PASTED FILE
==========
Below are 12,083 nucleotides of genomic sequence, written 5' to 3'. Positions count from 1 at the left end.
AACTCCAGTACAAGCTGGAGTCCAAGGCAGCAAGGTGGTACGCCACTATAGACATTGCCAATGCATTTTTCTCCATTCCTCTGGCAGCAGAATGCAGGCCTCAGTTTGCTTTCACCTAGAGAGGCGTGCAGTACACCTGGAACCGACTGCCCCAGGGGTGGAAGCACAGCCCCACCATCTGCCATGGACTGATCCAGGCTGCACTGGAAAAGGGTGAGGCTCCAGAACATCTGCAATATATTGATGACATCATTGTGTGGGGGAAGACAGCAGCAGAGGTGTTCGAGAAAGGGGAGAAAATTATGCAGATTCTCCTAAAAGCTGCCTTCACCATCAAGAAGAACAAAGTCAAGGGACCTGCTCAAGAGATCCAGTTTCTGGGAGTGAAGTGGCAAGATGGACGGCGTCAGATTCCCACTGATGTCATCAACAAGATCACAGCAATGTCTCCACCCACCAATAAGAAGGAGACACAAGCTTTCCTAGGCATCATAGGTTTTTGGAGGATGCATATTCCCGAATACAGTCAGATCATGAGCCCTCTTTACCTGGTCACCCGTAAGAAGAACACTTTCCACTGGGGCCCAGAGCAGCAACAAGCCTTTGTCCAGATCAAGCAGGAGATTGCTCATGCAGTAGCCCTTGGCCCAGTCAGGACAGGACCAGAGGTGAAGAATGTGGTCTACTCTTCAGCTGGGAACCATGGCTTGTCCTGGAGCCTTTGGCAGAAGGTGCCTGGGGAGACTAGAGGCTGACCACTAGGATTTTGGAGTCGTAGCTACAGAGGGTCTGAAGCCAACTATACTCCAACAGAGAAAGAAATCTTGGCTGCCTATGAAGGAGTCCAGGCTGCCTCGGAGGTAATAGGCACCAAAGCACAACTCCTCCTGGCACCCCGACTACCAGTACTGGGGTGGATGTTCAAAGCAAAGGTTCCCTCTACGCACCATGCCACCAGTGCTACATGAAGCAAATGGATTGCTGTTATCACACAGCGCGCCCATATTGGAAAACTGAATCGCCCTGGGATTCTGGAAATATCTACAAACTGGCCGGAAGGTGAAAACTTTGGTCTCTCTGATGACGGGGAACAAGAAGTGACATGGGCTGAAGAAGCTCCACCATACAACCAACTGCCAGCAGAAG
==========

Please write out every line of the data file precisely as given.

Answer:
Below are 12,083 nucleotides of genomic sequence, written 5' to 3'. Positions count from 1 at the left end.
AACTCCAGTACAAGCTGGAGTCCAAGGCAGCAAGGTGGTACGCCACTATAGACATTGCCAATGCATTTTTCTCCATTCCTCTGGCAGCAGAATGCAGGCCTCAGTTTGCTTTCACCTAGAGAGGCGTGCAGTACACCTGGAACCGACTGCCCCAGGGGTGGAAGCACAGCCCCACCATCTGCCATGGACTGATCCAGGCTGCACTGGAAAAGGGTGAGGCTCCAGAACATCTGCAATATATTGATGACATCATTGTGTGGGGGAAGACAGCAGCAGAGGTGTTCGAGAAAGGGGAGAAAATTATGCAGATTCTCCTAAAAGCTGCCTTCACCATCAAGAAGAACAAAGTCAAGGGACCTGCTCAAGAGATCCAGTTTCTGGGAGTGAAGTGGCAAGATGGACGGCGTCAGATTCCCACTGATGTCATCAACAAGATCACAGCAATGTCTCCACCCACCAATAAGAAGGAGACACAAGCTTTCCTAGGCATCATAGGTTTTTGGAGGATGCATATTCCCGAATACAGTCAGATCATGAGCCCTCTTTACCTGGTCACCCGTAAGAAGAACACTTTCCACTGGGGCCCAGAGCAGCAACAAGCCTTTGTCCAGATCAAGCAGGAGATTGCTCATGCAGTAGCCCTTGGCCCAGTCAGGACAGGACCAGAGGTGAAGAATGTGGTCTACTCTTCAGCTGGGAACCATGGCTTGTCCTGGAGCCTTTGGCAGAAGGTGCCTGGGGAGACTAGAGGCTGACCACTAGGATTTTGGAGTCGTAGCTACAGAGGGTCTGAAGCCAACTATACTCCAACAGAGAAAGAAATCTTGGCTGCCTATGAAGGAGTCCAGGCTGCCTCGGAGGTAATAGGCACCAAAGCACAACTCCTCCTGGCACCCCGACTACCAGTACTGGGGTGGATGTTCAAAGCAAAGGTTCCCTCTACGCACCATGCCACCAGTGCTACATGAAGCAAATGGATTGCTGTTATCACACAGCGCGCCCATATTGGAAAACTGAATCGCCCTGGGATTCTGGAAATATCTACAAACTGGCCGGAAGGTGAAAACTTTGGTCTCTCTGATGACGGGGAACAAGAAGTGACATGGGCTGAAGAAGCTCCACCATACAACCAACTGCCAGCAGAAG